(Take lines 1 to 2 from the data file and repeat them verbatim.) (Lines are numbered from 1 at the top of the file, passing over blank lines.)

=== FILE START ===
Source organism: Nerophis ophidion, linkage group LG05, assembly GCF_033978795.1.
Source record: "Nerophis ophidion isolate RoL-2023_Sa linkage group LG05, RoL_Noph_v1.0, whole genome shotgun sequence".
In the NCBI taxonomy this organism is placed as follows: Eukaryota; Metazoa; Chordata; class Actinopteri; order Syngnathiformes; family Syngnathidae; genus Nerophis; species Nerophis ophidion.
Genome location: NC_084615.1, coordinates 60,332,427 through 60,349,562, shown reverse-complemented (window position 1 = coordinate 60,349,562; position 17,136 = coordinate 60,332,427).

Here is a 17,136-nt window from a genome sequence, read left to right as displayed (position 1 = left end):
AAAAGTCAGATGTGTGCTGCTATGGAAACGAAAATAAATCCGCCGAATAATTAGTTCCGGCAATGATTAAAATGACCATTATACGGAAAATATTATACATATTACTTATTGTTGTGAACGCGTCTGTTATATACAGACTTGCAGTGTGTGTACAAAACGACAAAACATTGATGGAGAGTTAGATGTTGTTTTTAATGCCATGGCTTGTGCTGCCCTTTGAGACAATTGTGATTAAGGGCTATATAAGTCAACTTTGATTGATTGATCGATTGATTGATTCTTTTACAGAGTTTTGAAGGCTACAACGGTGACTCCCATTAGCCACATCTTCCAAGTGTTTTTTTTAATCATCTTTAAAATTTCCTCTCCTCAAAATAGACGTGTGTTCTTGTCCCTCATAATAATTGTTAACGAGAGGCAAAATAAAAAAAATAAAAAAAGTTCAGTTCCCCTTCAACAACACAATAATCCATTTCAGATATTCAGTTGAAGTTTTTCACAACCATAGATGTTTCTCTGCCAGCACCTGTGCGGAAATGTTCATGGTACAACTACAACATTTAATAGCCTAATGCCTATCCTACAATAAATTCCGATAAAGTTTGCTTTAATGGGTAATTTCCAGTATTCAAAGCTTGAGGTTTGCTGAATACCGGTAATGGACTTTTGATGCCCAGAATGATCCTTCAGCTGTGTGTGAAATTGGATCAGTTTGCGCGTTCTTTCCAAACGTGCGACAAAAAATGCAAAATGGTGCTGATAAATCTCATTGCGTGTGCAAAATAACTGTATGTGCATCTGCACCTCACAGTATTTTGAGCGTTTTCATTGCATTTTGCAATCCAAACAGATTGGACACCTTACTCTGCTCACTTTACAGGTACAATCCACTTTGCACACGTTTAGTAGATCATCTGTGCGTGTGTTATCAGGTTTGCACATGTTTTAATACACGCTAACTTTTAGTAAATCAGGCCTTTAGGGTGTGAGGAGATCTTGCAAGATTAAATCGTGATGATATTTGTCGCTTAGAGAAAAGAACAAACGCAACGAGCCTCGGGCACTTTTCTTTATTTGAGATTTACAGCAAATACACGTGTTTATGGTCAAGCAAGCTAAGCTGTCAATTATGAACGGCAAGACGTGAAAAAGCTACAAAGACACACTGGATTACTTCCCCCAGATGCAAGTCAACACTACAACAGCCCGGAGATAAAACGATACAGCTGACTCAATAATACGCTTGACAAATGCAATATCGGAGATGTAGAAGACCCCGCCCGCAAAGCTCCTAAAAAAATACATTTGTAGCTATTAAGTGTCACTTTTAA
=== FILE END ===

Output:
Source organism: Nerophis ophidion, linkage group LG05, assembly GCF_033978795.1.
Source record: "Nerophis ophidion isolate RoL-2023_Sa linkage group LG05, RoL_Noph_v1.0, whole genome shotgun sequence".